A PON is not a backyard breed. He requires a home and family who will provide plenty of love and special attention. You will then become the center of his world.

  A PON requires a fenced in yard. He is a herding breed and you just may find him down the street herding the neighborhood children if he is not kept in his own yard!
  Even a well-socialized PON can be wary of strangers at first. He thinks of his family as his "sheep" and is naturally protective. Though some PONs will exuberantly greet your guests at the door, most PONs will be more cautious at first until they feel their "herd" is safe.
  Their temperaments can vary greatly depending on their breeding and the amount of time you are willing to invest in socializing your dog, i.e. (1) making sure it is around lots of kind and gentle children and adults who will provide a loving experience for your pet so that it grows accustomed to people of all ages outside their immediate family (2) taking your dog to lots of different places so it will be able to handle new experiences and noises with confidence.
  A PON is susceptible to skin allergies/itching if he is not provided with a high quality food diet consisting of no more than 20% protein. Please note: some PONs have no problems with higher protein foods so use caution as your guide.
  Breeding any purebred dog requires a good eye and a knowledge of genetics, bloodlines and desireable breed characteristics. To insure the good health and preservation of future PON generations, it is critical to know which PONs are to be bred and to whom. Breeding rare breed dogs requires an added degree of knowledge to deal with their unique set of breeding issues. If you have the desire to breed for an income or to supplement an existing income, please choose another breed. The time and money required to breed PONs will not end up making you money and could definitely cost you money!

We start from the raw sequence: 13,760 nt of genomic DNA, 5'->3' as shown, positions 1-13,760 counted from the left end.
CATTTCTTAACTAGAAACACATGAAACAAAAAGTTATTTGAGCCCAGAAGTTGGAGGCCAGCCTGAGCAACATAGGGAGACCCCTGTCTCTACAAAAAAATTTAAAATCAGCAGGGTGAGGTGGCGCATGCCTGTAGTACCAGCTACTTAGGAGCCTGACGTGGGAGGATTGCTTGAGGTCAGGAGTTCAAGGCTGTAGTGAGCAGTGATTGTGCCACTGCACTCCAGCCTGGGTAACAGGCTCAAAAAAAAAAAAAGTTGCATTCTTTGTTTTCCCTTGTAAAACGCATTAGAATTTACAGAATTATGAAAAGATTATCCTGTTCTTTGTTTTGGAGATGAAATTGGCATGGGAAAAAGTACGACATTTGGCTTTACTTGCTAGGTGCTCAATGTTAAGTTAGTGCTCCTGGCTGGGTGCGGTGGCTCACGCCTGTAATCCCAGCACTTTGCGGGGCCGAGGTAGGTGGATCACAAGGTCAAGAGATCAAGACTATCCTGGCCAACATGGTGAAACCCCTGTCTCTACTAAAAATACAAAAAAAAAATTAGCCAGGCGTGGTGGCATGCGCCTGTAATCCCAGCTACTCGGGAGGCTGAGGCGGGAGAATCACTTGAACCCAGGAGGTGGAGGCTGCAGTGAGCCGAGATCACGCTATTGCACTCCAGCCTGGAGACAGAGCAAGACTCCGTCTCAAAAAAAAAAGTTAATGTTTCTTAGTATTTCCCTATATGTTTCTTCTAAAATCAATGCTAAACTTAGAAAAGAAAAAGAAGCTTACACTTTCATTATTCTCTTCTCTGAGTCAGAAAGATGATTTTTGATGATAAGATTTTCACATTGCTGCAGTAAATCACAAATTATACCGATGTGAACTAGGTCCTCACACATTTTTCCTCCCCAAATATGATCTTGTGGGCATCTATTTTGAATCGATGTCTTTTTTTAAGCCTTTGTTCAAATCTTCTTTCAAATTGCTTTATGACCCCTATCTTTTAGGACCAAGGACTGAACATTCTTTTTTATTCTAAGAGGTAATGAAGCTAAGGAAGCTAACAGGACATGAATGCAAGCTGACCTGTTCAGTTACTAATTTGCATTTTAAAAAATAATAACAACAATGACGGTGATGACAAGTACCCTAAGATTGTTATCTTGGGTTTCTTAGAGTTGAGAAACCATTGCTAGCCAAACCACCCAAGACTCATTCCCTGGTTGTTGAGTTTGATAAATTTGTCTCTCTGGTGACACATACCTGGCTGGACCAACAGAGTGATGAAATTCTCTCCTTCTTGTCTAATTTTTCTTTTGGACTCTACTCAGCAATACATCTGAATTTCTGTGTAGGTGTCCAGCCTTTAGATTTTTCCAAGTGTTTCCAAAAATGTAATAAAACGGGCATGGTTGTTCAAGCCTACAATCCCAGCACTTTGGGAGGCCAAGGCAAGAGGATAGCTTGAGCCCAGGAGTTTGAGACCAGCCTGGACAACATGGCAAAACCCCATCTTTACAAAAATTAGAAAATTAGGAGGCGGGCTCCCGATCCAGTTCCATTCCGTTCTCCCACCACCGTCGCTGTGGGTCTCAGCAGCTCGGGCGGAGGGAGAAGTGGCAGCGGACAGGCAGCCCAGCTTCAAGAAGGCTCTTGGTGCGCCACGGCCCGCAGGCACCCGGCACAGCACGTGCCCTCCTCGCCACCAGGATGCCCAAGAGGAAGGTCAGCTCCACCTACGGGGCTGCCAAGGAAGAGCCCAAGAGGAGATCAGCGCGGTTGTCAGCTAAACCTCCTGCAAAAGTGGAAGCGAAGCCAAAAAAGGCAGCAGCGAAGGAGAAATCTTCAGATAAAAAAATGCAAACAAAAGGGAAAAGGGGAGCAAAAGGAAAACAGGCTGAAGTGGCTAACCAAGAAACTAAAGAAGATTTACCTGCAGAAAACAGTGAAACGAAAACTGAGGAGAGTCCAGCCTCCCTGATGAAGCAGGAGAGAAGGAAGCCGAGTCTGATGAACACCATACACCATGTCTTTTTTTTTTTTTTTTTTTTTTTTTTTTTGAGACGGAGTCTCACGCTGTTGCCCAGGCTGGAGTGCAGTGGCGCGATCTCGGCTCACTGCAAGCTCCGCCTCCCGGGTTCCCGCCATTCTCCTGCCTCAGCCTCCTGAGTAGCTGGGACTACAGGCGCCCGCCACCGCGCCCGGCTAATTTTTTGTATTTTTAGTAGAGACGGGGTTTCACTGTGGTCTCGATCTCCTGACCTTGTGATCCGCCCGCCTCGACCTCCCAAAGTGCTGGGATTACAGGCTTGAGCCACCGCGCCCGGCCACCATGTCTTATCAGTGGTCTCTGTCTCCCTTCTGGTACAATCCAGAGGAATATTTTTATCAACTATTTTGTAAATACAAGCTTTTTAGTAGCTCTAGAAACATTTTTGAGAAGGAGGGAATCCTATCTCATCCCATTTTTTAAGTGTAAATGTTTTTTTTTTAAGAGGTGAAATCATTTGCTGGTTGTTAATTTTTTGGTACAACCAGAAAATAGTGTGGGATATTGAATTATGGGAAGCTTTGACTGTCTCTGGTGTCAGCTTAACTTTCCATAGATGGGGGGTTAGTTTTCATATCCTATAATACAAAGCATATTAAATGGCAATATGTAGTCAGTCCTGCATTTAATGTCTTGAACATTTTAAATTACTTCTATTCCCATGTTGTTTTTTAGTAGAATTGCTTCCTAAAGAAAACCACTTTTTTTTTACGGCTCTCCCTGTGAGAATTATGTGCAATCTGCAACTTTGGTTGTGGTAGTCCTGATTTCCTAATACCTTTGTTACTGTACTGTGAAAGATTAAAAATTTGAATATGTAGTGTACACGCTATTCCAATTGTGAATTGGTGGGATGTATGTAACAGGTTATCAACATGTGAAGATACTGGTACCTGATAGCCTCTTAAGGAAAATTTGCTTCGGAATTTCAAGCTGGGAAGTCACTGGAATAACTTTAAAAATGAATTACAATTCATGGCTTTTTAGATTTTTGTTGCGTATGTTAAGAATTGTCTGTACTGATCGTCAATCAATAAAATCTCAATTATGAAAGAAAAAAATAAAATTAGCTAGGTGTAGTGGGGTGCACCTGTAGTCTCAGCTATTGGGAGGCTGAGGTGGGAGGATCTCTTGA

If you want a show dog, please make this fact clear to the breeder. NO BREEDER can guarantee that a puppy will earn it's championship, but he can select a puppy that is, in his opinion, of good quality and free of visible faults that would eliminate the puppy from competition at the time of sale.
  Keeping a PON with a traditional long coat requires approximately 15-30 minutes a week of grooming to keep the coat free from matts. The amount of grooming time is shortened considerably if you keep your PON's coat short.
  At their best, a PON is lively, playful, affectionate, loyal to its family, very intelligent and highly adaptable. At their worst a PON can be aggressive, unruly, fearful and domineering. More often than not a PON is what YOU make it.
It is a good idea, if you are purchasing a PON to become a part of a family with children, to purchase one that has been raised in a household with children. If the breeder does not have children of their own, make sure the breeder has made many attempts to accustom their puppies to children.
  Pons love to please their owners. But some are also a bit stubborn. Treat them with firmness, consistency and kindness and they will do what you ask of them. To hit or abuse a PON is asking for trouble. They will only become stubborn and aggressive. So treat your PON well and they will reward you with years of adoration.